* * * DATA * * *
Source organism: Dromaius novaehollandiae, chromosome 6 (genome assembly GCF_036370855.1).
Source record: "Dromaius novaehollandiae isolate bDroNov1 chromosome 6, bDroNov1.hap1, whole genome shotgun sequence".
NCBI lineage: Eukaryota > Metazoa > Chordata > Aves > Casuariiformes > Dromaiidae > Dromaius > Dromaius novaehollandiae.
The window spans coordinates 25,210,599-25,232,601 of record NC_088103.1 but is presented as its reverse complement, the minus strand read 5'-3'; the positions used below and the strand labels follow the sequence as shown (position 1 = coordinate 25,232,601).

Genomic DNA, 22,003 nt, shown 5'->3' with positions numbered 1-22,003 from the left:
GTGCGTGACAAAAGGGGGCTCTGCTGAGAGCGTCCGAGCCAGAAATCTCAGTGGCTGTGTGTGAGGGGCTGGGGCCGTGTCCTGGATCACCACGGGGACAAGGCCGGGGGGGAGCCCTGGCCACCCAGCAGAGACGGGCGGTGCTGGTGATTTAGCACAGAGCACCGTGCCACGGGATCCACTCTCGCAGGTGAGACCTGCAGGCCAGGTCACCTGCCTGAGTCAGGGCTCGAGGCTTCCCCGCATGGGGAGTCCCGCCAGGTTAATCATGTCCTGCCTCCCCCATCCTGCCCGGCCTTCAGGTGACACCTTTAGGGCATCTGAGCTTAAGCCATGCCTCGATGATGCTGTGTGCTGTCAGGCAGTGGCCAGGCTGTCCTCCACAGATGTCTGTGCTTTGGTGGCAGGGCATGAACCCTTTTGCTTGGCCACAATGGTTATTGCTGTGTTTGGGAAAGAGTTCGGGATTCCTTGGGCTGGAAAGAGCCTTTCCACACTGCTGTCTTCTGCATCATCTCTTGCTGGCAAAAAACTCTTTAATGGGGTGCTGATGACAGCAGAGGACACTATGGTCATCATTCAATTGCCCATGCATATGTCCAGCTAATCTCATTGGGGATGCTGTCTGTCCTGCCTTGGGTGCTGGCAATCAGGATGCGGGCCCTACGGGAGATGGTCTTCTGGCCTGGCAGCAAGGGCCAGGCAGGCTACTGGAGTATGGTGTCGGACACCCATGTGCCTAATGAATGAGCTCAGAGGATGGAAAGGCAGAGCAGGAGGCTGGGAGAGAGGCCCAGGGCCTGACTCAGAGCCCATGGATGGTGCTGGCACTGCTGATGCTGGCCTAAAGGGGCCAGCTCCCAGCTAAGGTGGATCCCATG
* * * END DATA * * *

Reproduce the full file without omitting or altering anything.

Source organism: Dromaius novaehollandiae, chromosome 6 (genome assembly GCF_036370855.1).
Source record: "Dromaius novaehollandiae isolate bDroNov1 chromosome 6, bDroNov1.hap1, whole genome shotgun sequence".
NCBI lineage: Eukaryota > Metazoa > Chordata > Aves > Casuariiformes > Dromaiidae > Dromaius > Dromaius novaehollandiae.
The window spans coordinates 25,210,599-25,232,601 of record NC_088103.1 but is presented as its reverse complement, the minus strand read 5'-3'; the positions used below and the strand labels follow the sequence as shown (position 1 = coordinate 25,232,601).

Genomic DNA, 22,003 nt, shown 5'->3' with positions numbered 1-22,003 from the left:
GTGCGTGACAAAAGGGGGCTCTGCTGAGAGCGTCCGAGCCAGAAATCTCAGTGGCTGTGTGTGAGGGGCTGGGGCCGTGTCCTGGATCACCACGGGGACAAGGCCGGGGGGGAGCCCTGGCCACCCAGCAGAGACGGGCGGTGCTGGTGATTTAGCACAGAGCACCGTGCCACGGGATCCACTCTCGCAGGTGAGACCTGCAGGCCAGGTCACCTGCCTGAGTCAGGGCTCGAGGCTTCCCCGCATGGGGAGTCCCGCCAGGTTAATCATGTCCTGCCTCCCCCATCCTGCCCGGCCTTCAGGTGACACCTTTAGGGCATCTGAGCTTAAGCCATGCCTCGATGATGCTGTGTGCTGTCAGGCAGTGGCCAGGCTGTCCTCCACAGATGTCTGTGCTTTGGTGGCAGGGCATGAACCCTTTTGCTTGGCCACAATGGTTATTGCTGTGTTTGGGAAAGAGTTCGGGATTCCTTGGGCTGGAAAGAGCCTTTCCACACTGCTGTCTTCTGCATCATCTCTTGCTGGCAAAAAACTCTTTAATGGGGTGCTGATGACAGCAGAGGACACTATGGTCATCATTCAATTGCCCATGCATATGTCCAGCTAATCTCATTGGGGATGCTGTCTGTCCTGCCTTGGGTGCTGGCAATCAGGATGCGGGCCCTACGGGAGATGGTCTTCTGGCCTGGCAGCAAGGGCCAGGCAGGCTACTGGAGTATGGTGTCGGACACCCATGTGCCTAATGAATGAGCTCAGAGGATGGAAAGGCAGAGCAGGAGGCTGGGAGAGAGGCCCAGGGCCTGACTCAGAGCCCATGGATGGTGCTGGCACTGCTGATGCTGGCCTAAAGGGGCCAGCTCCCAGCTAAGGTGGATCCCATG